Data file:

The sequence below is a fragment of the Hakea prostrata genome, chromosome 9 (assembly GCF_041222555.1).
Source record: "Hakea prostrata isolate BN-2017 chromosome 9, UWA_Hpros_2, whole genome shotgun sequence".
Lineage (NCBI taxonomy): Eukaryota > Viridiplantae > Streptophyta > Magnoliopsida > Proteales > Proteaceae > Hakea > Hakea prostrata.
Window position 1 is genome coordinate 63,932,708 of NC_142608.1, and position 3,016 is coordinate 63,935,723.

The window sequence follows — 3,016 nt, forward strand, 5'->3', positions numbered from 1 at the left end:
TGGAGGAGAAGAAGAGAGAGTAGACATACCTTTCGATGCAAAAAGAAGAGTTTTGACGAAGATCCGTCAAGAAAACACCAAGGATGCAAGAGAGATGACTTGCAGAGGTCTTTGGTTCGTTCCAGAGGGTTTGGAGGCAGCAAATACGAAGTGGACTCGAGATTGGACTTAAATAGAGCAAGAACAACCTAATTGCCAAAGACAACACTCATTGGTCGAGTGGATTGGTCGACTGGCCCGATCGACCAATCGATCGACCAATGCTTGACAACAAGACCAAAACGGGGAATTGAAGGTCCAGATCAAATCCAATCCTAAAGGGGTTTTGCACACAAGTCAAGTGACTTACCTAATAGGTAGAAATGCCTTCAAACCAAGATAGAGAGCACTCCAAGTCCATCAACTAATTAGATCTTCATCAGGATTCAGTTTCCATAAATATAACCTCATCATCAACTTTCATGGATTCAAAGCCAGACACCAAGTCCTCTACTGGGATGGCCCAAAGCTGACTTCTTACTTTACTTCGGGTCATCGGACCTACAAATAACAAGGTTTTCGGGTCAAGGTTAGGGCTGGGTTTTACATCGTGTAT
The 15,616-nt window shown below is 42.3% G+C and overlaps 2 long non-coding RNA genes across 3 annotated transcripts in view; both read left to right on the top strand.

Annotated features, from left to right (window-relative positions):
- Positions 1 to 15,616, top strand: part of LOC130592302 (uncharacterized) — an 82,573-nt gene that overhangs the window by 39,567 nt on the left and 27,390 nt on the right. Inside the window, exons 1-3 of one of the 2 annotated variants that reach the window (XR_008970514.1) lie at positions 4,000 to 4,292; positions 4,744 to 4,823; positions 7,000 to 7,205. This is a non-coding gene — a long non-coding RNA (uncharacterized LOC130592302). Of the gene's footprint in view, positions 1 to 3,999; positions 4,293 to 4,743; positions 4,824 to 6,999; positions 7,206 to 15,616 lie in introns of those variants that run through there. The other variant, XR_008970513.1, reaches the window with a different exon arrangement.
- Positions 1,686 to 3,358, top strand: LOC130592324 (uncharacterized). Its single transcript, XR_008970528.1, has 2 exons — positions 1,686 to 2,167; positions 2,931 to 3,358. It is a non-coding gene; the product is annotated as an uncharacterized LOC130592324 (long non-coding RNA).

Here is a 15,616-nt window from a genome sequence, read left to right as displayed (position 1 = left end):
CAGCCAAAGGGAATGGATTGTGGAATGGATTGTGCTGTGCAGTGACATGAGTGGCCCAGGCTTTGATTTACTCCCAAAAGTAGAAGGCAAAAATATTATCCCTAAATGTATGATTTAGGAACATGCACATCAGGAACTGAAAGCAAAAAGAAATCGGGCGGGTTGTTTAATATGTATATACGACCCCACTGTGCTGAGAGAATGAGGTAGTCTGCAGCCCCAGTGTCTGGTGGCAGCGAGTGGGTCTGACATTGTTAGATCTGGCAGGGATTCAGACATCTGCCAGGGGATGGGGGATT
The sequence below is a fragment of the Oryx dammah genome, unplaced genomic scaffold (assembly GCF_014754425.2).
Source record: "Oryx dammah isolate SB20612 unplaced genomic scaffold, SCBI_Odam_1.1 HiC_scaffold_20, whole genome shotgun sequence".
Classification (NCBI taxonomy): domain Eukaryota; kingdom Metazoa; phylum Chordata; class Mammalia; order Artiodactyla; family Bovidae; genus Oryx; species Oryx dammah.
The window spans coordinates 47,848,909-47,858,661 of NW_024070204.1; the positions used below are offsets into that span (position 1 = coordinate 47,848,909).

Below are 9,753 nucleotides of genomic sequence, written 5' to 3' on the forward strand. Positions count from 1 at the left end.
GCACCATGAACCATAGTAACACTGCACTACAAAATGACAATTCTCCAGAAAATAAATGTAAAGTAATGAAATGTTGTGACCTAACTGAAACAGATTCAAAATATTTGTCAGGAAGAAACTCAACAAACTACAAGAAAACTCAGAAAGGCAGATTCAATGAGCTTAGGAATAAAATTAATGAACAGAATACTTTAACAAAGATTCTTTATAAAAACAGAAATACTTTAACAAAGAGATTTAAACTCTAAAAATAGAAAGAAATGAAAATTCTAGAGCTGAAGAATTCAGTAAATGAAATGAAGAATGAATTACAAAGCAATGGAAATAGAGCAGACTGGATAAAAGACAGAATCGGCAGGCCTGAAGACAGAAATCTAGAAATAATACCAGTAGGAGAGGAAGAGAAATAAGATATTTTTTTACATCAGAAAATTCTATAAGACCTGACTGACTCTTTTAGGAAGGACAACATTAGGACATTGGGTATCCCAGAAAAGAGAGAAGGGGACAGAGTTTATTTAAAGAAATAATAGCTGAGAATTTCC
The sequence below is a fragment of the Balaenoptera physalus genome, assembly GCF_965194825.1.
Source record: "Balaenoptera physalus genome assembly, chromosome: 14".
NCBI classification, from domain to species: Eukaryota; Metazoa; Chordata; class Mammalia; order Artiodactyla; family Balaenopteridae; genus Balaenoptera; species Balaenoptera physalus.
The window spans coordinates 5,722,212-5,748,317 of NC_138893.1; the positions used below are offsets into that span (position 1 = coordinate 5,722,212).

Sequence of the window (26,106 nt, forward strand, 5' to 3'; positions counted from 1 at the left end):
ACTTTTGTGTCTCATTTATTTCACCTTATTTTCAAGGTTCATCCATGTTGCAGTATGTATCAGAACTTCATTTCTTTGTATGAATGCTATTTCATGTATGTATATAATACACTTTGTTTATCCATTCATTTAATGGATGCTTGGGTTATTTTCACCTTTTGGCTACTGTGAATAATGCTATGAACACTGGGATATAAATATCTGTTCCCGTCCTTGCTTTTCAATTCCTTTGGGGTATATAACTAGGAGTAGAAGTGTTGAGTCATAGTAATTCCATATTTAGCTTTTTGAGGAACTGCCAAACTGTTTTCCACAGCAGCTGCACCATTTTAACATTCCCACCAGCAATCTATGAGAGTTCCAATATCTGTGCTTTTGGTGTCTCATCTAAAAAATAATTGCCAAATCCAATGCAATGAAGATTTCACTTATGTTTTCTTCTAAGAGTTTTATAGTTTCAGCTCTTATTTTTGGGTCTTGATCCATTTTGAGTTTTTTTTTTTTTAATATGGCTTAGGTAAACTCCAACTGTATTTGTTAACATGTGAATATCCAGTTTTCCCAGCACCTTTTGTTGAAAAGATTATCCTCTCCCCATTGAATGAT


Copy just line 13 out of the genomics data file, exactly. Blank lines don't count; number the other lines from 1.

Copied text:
The sequence below is a fragment of the Oryx dammah genome, unplaced genomic scaffold (assembly GCF_014754425.2).